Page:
- The Washington Times - Thursday, March 24, 2022

PONTE VEDRA, Fla. — Rep. Liz Cheney is a no-show at this year’s annual House Republican retreat.

Republican staffers said Ms. Cheney neither responded to an RSVP nor showed up Thursday. 

Instead, Ms. Cheney delivered virtual remarks to an event at Chatham University in Pittsburgh, Pennsylvania.

Her colleagues, who gathered to set their political agenda, didn’t bemoan her absence. Ms. Cheney does not attend weekly Republican conference meetings or party task force sessions. 

She was in Jackson, Wyoming, taking questions and giving remarks about U.S. elections on a panel at the Center Theater on Tuesday night and remained in her home state Wednesday. 

Ms. Cheney’s absence at the retreat is the latest sign of her estrangement from the party after she became a fervent detractor of former President Donald Trump, who remains the party’s leader for most Republicans.

She was ousted from the House Republican leadership team and was censured and disavowed as a Republican by the Wyoming Republican Party. She faces a tough reelection fight this year and has scores of House Republican colleagues financing her primary opponent.

She rarely shows up for Republican Party functions in Washington or Wyoming.

“I guess you can say she’s a Republican in name only,” said Rep. Jim Banks of Indiana, who was at the retreat.

Ms. Cheney, as conference chair, told reporters at last year’s retreat in Orlando that Mr. Trump was no longer the leader of the party. That created a rift with other Republican lawmakers and officials.

Months later, House Republicans voted her out as conference chair. Her state party voted last year to censure her for her vote to impeach Mr. Trump on a charge of inciting the Jan. 6, 2021, riot at the U.S. Capitol. The Wyoming Republican Party later voted, by a narrow margin, to not recognize her as a Republican.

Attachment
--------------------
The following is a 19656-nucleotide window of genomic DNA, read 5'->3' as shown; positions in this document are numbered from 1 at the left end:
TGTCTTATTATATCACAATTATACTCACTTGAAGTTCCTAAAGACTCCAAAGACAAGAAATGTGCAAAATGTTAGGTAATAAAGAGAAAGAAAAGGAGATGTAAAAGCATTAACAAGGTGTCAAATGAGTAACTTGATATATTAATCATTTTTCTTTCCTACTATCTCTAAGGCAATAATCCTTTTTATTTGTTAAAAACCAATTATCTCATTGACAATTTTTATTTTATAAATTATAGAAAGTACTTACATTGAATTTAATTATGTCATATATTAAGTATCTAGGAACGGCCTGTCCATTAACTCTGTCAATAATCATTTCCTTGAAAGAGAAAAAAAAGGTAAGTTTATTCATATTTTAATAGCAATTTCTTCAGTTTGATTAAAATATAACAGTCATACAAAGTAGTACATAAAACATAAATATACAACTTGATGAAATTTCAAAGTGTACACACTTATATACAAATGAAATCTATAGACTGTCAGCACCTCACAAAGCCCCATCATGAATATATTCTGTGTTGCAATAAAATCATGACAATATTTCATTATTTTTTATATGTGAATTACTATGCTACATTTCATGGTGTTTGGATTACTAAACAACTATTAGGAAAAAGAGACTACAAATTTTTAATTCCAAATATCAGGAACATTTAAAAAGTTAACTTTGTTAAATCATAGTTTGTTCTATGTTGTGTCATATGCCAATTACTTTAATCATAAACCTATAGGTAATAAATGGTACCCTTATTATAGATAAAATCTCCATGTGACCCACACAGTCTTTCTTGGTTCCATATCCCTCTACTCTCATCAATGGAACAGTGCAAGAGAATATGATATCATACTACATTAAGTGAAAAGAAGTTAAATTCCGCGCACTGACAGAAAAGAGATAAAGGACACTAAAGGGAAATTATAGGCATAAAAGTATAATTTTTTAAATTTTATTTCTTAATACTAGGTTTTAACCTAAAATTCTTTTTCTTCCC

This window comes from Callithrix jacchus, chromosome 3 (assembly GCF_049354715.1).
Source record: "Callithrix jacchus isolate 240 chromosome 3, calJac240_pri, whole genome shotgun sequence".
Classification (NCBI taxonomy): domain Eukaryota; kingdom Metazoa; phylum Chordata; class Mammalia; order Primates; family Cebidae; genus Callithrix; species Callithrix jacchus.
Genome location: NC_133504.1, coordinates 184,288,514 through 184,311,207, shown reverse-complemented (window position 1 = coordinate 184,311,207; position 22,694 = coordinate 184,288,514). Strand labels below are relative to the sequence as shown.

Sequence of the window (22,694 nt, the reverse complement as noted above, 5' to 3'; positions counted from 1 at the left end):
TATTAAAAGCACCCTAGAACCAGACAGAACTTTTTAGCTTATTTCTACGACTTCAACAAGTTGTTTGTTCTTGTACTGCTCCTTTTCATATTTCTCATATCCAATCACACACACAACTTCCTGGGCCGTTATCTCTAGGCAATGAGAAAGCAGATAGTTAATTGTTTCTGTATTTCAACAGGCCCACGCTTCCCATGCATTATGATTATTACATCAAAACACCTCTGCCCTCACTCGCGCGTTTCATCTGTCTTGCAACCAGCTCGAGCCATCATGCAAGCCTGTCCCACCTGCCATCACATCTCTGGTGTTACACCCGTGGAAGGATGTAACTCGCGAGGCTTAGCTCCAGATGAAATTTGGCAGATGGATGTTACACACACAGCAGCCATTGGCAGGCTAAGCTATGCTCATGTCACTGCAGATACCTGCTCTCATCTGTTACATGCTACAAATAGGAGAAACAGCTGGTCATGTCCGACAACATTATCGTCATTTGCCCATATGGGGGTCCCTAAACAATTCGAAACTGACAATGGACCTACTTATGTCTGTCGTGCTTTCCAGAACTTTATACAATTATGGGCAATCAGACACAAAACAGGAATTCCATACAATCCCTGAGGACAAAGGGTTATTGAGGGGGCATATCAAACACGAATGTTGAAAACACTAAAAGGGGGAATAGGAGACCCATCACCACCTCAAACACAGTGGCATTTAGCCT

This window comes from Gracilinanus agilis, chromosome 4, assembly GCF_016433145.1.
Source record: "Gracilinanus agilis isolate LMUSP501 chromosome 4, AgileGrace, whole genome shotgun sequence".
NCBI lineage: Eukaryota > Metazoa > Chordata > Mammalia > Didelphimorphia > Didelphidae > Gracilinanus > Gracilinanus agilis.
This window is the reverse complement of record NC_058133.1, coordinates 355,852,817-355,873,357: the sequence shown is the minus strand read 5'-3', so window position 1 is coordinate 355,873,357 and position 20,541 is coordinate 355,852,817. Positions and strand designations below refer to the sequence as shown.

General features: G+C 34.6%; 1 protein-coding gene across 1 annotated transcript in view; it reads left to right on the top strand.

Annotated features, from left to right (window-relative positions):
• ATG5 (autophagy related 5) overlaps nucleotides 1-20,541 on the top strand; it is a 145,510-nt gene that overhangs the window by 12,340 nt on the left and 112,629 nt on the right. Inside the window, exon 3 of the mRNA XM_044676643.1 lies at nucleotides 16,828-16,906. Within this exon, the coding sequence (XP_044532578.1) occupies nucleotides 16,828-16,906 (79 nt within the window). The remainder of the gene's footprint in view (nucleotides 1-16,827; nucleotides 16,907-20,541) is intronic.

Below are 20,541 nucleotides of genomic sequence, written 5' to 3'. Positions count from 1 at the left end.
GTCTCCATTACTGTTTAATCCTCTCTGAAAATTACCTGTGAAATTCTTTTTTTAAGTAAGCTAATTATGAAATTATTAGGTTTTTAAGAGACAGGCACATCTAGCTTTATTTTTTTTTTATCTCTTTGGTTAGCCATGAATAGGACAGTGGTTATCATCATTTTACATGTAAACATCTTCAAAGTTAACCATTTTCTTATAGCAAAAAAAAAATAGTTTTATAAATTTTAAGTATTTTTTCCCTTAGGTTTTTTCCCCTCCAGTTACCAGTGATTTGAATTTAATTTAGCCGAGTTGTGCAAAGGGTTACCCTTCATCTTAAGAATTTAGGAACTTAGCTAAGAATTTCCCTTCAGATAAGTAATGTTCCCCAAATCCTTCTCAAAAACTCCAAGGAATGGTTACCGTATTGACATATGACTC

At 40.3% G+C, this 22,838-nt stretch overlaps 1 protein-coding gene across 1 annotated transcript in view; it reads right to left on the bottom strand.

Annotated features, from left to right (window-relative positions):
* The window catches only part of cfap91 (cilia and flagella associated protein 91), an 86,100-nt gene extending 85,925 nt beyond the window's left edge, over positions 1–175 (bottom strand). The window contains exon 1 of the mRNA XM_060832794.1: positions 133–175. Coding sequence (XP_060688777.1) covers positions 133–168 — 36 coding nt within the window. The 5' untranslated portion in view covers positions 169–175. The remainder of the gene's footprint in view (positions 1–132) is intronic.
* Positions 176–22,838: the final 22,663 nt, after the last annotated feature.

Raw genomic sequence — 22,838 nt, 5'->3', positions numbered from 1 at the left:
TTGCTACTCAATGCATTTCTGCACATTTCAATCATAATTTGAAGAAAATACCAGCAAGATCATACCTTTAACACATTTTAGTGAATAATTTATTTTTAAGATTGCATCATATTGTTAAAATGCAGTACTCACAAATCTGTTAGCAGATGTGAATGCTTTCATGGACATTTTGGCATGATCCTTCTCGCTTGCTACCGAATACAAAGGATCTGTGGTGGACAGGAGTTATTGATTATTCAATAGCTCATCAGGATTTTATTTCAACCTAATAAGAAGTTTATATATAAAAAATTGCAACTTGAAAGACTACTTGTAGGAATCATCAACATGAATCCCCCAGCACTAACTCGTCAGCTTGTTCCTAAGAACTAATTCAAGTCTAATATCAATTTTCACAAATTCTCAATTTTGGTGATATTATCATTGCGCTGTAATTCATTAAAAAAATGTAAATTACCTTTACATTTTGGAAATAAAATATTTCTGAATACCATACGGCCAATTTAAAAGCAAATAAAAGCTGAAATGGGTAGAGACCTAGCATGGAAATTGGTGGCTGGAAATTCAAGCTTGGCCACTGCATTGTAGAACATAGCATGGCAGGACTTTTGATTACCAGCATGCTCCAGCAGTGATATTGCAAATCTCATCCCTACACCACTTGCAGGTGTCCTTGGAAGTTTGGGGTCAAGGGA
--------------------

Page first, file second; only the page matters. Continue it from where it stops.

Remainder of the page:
Ms. Cheney moved further from her party after she accepted an appointment from House Speaker Nancy Pelosi, California Democrat, to be one of two Republicans on the Democratic-dominated House select committee investigating the Capitol riot.

The other Republican lawmaker is Rep. Adam Kinzinger of Illinois, who voted to impeach Mr. Trump and recently said he wished he had voted in favor of Mr. Trump’s first impeachment in 2017.

The panel of seven Democrats and two Republicans has focused on subpoenaing information from Republican lawmakers, their allies and former Trump White House officials that could lead to “criminal penalties” against Mr. Trump, Ms. Cheney said recently on NBC’s “Meet The Press.”

The Wyoming Republican is seeking a fourth term and faces a primary in which her strongest opponent, lawyer Harriet Hageman, has been endorsed by Mr. Trump and House Minority Leader Kevin McCarthy, California Republican.

The Republican National Committee voted this year to formally censure Ms. Cheney and Mr. Kinzinger for their involvement on the Jan. 6 investigative panel.

Ms. Cheney leads Ms. Hageman in campaign fundraising, but more than 100 House Republicans, about half of the Republican conference, have followed Mr. McCarthy’s lead and signed on to host a fundraiser for Ms. Hageman.

The Washington Times has reached out to Ms. Cheney’s office and campaign for comment.

Correction: A previous version of this article mischaracterized Rep. Liz Cheney’s remarks in Pittsburgh. She appeared at the event virtually.

• Kerry Picket can be reached at kpicket@washingtontimes.com.

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